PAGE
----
If you are looking for something more adventurous, consider an airboat ride through the swamp or renting kayaks through Big Thicket Outfitters. The Neches River is part of the Big Thicket National Preserve, which has nine different ecosystems and covers over 100,000 acres. If you are looking for a place to spend time outdoors, this is the place to go.
5 Under Golf Center
If anyone in your group is a golf fan, don't miss a stop at 5 Under Golf Center, a Top Golf affiliate. We knew this would be a hit with our group because we are very competitive, and my mom plays golf several times a week. There are many games to choose from (my mom won all of them, of course) and the food was surprisingly good. Don't miss their injectable donut holes or the crawfish queseaux.
Where to Eat in Beaumont
If you visit Beaumont, be sure to bring your stretchy pants and your appetite, because the food here is irresistible! My mom and I both gained at least five pounds in three days and weren't mad about it. These are some of our favorite spots, but you really won't find a bad meal here.
Toasted Yolk Café
When it's breakfast time, the place to go is the Toasted Yolk Café. Whether you like sweet or savory, you are sure to find something on the menu to satisfy your tastebuds. We enjoyed the mouthwatering churro donuts and the West Coast Arnold (Eggs Benedict with a Cajun twist).
This Italian bakery is a Beaumont staple. Since it opened in 1941, Rao's has provided the area with some of the best pastries and cakes. We tried the cinnamon roll (highly recommend) and the massive blueberry muffins. Next time we visit, we are going for the cake or gelato because they looked delicious!
For an authentic Cajun experience, head to the Crazy Cajun. We had all the crawfish we could eat, including crawfish etouffee and crawfish mac n' cheese. Seafood is their specialty, and there's a great patio with live music every weekend.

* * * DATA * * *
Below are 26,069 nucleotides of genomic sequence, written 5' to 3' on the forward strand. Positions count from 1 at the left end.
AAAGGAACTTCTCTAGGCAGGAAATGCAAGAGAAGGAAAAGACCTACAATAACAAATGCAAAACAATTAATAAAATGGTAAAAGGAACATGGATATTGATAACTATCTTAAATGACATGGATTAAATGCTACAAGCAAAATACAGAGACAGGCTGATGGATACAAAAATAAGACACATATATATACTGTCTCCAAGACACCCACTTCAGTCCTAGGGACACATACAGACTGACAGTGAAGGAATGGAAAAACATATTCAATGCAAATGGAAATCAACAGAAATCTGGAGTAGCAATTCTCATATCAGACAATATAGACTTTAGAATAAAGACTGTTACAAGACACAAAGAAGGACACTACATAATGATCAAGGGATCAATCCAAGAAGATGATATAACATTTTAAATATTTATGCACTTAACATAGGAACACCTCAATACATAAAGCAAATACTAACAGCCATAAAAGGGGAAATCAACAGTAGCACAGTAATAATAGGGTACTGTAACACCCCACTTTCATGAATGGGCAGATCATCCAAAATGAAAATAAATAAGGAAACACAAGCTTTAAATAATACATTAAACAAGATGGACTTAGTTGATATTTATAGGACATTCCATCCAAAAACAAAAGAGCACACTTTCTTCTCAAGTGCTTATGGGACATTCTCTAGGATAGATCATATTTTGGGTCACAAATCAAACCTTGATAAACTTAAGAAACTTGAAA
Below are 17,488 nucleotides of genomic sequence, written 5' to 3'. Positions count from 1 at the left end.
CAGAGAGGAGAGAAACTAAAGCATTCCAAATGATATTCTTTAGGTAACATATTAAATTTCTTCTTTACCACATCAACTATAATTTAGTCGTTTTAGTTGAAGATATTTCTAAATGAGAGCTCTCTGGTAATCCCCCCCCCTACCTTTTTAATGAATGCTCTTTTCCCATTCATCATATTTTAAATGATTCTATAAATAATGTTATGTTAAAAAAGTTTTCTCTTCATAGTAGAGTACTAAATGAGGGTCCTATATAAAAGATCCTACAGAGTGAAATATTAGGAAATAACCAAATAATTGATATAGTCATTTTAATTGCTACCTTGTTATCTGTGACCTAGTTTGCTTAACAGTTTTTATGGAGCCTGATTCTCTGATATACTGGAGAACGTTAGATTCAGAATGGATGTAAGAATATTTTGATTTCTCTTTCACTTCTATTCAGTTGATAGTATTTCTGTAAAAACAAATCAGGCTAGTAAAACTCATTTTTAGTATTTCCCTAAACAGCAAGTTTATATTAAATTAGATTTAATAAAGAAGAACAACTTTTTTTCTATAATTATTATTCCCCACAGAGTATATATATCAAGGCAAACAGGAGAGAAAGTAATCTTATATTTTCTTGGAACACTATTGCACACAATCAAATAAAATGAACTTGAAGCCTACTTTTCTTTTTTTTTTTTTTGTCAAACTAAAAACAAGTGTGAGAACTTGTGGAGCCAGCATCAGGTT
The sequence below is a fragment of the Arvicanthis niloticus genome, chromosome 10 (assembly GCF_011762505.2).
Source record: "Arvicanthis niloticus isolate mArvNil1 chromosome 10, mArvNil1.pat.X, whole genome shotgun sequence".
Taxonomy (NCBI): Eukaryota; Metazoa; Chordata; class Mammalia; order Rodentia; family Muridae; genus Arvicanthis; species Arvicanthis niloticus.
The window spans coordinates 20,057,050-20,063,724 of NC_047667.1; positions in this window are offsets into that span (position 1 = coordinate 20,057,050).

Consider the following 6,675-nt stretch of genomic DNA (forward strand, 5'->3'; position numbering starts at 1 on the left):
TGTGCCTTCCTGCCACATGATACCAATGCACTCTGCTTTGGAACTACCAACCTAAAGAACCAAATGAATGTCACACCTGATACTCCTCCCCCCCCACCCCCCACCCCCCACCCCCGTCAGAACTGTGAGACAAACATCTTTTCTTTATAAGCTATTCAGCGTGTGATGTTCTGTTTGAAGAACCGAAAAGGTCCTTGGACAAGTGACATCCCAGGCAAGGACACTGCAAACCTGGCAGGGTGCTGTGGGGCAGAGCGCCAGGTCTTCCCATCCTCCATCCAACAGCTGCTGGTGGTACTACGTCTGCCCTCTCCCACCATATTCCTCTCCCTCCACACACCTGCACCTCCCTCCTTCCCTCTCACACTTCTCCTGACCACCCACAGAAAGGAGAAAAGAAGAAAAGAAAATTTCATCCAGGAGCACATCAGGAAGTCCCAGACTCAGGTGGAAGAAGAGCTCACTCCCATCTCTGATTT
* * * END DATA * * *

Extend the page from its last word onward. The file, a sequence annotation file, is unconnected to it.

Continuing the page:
Tia Juanita's Fish Camp
Come early to get a good parking spot because you won't want to miss this eclectic Beaumont favorite. Tia Juanita's is where Cajun food meets Mexican cuisine, and the result is delicious. Don't miss favorites like shrimp po'boys and fish tacos.
When you want something that isn't Cajun, head to Koi for some of the best sushi in Beaumont. The menu offers a variety of sashimi tapas and makimono rolls as well as teriyaki and fried rice for the less adventurous eaters.
A strong contender for my favorite restaurant in Beaumont, J.Wilson's is the perfect neighborhood gathering spot. Serving New American cuisine with made-from-scratch dishes, there isn't a bad choice on the menu. Highly recommend the Cuban Reuben, Cobb salad, and the Gulf Coast Shrimp and Crab flatbread. My mouth is watering just thinking about them!
If your family is looking for a Texas destination where all ages can have fun, Beaumont is the place to be!
Author: Kirsten Maxwell
Kirsten is a freelance writer, photographer, and content creator based in the Dallas suburbs. She is the owner of Kids Are A Trip, a travel website inspiring families to explore the world beyond their backyard, and Multigenerational Vacations, for families looking to plan trips with their extended family. After traveling as a family for 18 years, she has learned to find those off-the-beaten path destinations and create meaningful travel experiences